By Mark Hosenball
WASHINGTON (Reuters) - The Pentagon's principal spy agency is appointing a British Air Force officer as its first deputy director in charge of improving "integration" between U.S. intelligence units and spy agencies of other English-speaking countries.
U.S. intelligence agencies have long had close relationships with their British counterparts, but former and current U.S. intelligence officials said this is the first time they knew of a U.S. spy agency naming a foreigner to a top executive position.
In an official announcement, the Pentagon said that the Defense Intelligence Agency (DIA) had chosen Air Vice Marshal Sean Corbett of Britain's Royal Air Force (RAF) as its first "deputy director for Commonwealth Integration."
The Pentagon said that Corbett, presently the RAF's top professional intelligence officer, would be top advisor to DIA director Lt. Gen. Vincent Stewart on defense and intelligence issues concerning an alliance of English-speaking countries known as the "Five Eyes."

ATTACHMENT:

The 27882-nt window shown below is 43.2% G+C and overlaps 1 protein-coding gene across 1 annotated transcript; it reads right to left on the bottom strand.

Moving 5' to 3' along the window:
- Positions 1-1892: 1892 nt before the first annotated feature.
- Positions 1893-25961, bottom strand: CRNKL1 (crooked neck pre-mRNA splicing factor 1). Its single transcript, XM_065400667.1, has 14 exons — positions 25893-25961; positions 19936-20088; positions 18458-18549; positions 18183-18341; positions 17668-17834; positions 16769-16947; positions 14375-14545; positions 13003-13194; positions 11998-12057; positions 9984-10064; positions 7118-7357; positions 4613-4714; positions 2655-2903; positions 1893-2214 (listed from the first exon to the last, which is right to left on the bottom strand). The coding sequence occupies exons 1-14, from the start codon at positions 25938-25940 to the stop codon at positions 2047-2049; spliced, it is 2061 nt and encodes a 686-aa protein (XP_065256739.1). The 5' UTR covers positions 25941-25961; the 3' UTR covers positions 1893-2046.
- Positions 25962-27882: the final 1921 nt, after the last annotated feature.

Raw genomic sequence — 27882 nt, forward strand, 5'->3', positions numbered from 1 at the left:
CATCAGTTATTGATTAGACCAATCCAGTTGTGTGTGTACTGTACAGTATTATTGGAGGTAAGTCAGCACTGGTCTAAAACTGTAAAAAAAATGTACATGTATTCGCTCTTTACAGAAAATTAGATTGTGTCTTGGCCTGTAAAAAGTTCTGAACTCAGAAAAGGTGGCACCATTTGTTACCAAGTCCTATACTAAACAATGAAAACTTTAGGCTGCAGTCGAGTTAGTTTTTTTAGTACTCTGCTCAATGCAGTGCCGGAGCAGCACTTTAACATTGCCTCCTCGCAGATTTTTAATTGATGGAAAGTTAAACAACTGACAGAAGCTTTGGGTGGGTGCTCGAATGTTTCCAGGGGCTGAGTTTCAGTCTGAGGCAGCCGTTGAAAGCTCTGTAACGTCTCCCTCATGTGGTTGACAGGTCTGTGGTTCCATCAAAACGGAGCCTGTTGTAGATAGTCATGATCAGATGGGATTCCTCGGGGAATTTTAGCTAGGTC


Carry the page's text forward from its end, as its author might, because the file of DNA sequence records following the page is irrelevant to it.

Mark Lowenthal, a former senior CIA and State Department official, said the British general's DIA appointment marked a first for a foreigner, but the appointment was "not that unusual. Think of him as a senior liaison officer."
Five Eyes partners include the U.S., Britain, Canada, Australia and New Zealand. Relations between these countries agencies have always been close, but the Pentagon said that over the last ten years the U.S. had sought to improve mechanisms to exchange intelligence information and to collaborate more closely.
Historically, Five Eyes spy units which have collaborated most closely have been the agencies which engage in electronic eavesdropping, notably America's National Security Agency (NSA) and Britain's Government Communications Headquarters (GCHQ).
Traditionally, these agencies have shared raw information and divided up the world for eavesdropping coverage.
Normally among the spy world's most publicity shy agencies, GCHQ and NSA gained unwanted worldwide notoriety following large scale leaks about their sweeping electronic surveillance operations by former NSA contractor Edward Snowden, who took refuge in Russia in the wake of U.S. threats to prosecute him.
(Reporting by Mark Hosenball; Editing by Andrew Hay)